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Madagascar’s frog haven: rich, underexplored, threatened


Rhombophryne matavy. Photo courtesy of Scherz et al.
Rhombophryne matavy. Photo courtesy of Scherz et al.

Madagascar is a treasure trove of frogs. Located off the east coast of Africa, this large island nation has more than 500 species of frogs, many of which are found nowhere else in the world. Much of Madagascar’s rich biodiversity remains understudied. As researchers comb through the country’s forests, they continue to discover previously undescribed species of frogs, adding to Madagascar’s amphibian diversity.



In November 1972, Charles P. Blanc, a herpetologist, collected a specimen of a previously undescribed frog species in Madagascar. This was the first and only known specimen of this animal, which researchers soon described as Rhombophryne serratopalpebrosa. Rhombophryne is a group of terrestrial frogs found in northern and eastern Madagascar.



“The genus belongs to a Madagascar-endemic subfamily of narrow-mouthed frogs called Cophylinae, which contains something of an odd assortment of frogs, including large arboreal species (for example, Platypelis grandis) and some of the smallest frogs in the world (genus Stumpffia),” Mark Scherz, lead author and a Masters student at Ludwig Maximilian University of Munich in Germany, told mongabay.com.




Photos of Rhombophryne species and calls of R. testudo, courtesy of Scherz et al.


The description of Blanc’s single specimen was quite brief, making it an ambiguous reference to classify related or similar species, Scherz added. The problem was confounded by the inability to find additional specimens of this species during subsequent expeditions. So Blanc’s animal from 1972 was the only one available to taxonomists, he said.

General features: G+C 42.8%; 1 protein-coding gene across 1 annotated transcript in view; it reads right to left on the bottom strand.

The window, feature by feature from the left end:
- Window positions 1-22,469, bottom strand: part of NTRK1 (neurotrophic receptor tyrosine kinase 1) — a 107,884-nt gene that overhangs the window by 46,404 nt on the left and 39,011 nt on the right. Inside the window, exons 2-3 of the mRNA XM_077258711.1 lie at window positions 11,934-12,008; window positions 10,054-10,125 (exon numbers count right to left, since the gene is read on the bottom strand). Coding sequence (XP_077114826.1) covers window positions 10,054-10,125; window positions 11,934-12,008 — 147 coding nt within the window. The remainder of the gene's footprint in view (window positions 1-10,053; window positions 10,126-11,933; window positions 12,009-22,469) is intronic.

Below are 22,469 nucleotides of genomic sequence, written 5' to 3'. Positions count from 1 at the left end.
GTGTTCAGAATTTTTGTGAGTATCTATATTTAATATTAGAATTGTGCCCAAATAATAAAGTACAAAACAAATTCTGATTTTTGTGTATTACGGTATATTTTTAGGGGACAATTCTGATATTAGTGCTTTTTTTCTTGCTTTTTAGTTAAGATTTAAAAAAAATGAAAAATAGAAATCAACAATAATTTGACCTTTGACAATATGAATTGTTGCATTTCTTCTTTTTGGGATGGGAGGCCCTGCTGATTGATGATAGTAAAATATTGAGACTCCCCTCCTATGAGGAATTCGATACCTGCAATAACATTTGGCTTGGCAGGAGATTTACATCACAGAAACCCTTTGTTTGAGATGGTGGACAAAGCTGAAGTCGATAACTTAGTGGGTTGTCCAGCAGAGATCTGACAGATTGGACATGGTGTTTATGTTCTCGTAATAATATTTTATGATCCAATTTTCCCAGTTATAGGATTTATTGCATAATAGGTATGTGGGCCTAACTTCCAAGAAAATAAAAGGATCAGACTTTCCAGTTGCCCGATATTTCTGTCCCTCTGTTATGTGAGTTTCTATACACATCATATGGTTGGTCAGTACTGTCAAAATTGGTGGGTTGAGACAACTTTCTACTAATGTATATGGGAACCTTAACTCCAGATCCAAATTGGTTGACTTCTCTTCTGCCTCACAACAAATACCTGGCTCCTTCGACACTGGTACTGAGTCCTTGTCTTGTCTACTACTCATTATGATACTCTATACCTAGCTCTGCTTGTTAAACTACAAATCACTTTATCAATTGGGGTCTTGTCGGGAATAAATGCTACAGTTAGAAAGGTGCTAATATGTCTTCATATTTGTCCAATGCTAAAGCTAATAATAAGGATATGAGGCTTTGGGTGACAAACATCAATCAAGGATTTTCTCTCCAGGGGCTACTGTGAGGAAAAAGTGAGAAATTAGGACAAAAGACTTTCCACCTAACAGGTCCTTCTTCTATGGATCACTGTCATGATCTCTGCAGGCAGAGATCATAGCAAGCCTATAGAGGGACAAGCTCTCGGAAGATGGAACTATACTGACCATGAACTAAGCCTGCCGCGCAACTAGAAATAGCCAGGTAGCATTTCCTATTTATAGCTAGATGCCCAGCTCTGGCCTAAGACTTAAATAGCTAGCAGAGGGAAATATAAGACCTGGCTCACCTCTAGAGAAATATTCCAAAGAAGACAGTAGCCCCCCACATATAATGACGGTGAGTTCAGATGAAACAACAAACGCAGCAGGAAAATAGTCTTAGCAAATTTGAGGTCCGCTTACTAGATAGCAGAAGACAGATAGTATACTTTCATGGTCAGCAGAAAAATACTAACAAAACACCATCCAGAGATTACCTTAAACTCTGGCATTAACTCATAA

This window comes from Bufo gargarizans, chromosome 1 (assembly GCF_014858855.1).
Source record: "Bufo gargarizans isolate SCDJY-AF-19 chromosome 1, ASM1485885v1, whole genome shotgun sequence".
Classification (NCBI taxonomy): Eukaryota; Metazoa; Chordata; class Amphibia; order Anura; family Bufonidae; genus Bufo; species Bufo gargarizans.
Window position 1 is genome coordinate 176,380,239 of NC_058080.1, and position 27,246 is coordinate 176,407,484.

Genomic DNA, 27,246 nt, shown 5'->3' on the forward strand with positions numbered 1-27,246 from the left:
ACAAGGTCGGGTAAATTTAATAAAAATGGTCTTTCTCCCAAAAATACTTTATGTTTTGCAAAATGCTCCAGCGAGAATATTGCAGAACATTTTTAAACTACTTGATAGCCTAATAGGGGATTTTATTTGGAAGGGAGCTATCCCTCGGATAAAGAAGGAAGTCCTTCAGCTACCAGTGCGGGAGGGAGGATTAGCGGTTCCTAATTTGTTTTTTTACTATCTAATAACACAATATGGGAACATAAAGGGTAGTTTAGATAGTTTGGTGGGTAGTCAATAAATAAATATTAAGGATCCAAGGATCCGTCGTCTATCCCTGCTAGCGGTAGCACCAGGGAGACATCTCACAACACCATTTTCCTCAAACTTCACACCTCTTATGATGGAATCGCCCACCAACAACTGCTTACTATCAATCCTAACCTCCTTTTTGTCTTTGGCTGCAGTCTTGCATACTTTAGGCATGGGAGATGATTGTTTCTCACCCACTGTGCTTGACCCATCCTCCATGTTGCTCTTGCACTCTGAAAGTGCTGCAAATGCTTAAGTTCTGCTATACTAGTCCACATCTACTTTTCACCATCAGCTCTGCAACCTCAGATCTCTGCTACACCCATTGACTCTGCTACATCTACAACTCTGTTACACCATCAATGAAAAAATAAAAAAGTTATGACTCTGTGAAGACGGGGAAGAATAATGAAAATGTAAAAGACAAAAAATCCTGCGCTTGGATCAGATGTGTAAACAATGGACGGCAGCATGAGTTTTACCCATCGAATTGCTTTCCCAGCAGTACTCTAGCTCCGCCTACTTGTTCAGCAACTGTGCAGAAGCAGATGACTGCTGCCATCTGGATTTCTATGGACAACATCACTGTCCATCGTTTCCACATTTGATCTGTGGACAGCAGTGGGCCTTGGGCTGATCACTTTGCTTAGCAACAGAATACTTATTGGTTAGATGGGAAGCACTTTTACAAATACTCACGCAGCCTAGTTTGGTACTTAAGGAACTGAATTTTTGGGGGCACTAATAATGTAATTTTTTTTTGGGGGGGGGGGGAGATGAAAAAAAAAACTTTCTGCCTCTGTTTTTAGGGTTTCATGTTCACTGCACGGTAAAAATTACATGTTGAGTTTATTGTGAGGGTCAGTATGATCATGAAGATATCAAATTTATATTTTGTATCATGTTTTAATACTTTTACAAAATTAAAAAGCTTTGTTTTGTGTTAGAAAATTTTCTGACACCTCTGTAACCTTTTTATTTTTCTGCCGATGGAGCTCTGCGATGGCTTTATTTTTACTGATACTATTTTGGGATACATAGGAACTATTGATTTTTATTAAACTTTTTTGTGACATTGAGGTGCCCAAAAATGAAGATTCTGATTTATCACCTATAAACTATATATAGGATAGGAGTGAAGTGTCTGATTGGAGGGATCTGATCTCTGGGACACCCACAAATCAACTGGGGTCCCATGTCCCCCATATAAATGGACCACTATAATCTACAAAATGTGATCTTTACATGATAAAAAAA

To help better classify related Rhombophryne frogs, Scherz’s team decided to re-describe the only specimen of Rhombophryne serratopalpebrosa using better techniques, including a micro CT-scan of the specimen’s skeleton.



“Not only does this help us to describe more species from this species complex, but it will also help us re-identify the real R. serratopalpebrosa when it is re-discovered,” Scherz said.


During the course of their re-investigation, the team produced a more detailed description of R. serratopalpebrosa. This helped them classify related frog species collected from Madagascar’s forests, including a new species Rhombophryne vaventy, which was almost twice the size of R. serratopalpebrosa. The team has described several other new Rhombophryne frogs as well.



“This group of Rhombophryne frogs has proved surprisingly diverse,” Scherz said. “But Rhombophryne is also a notoriously difficult genus of frogs to find.”



Moreover, fieldwork hasn’t been as extensive as one could hope for in these northeastern rainforest areas, Scherz added, many of which are not easy to access. Both R. serratopalpebrosa and R. vaventy occur in a small area at high altitude in Marojejy National Park, and probably have only a tiny distribution. Scherz’s team, in fact, proposes an IUCN Red List threat status of Vulnerable for these frogs in their recent paper published in Zootaxa.


Marojejy National Park



Marojejy, where the newly described frog species are known to occur, is an amphibian haven. A UNESCO World Heritage Site, Marojejy is home to about 150 species of amphibians and reptiles, 120 species of birds and 11 species of lemurs, including the critically endangered silky sifaka (Propithecus candidus), a large lemur with long, white, silky fur.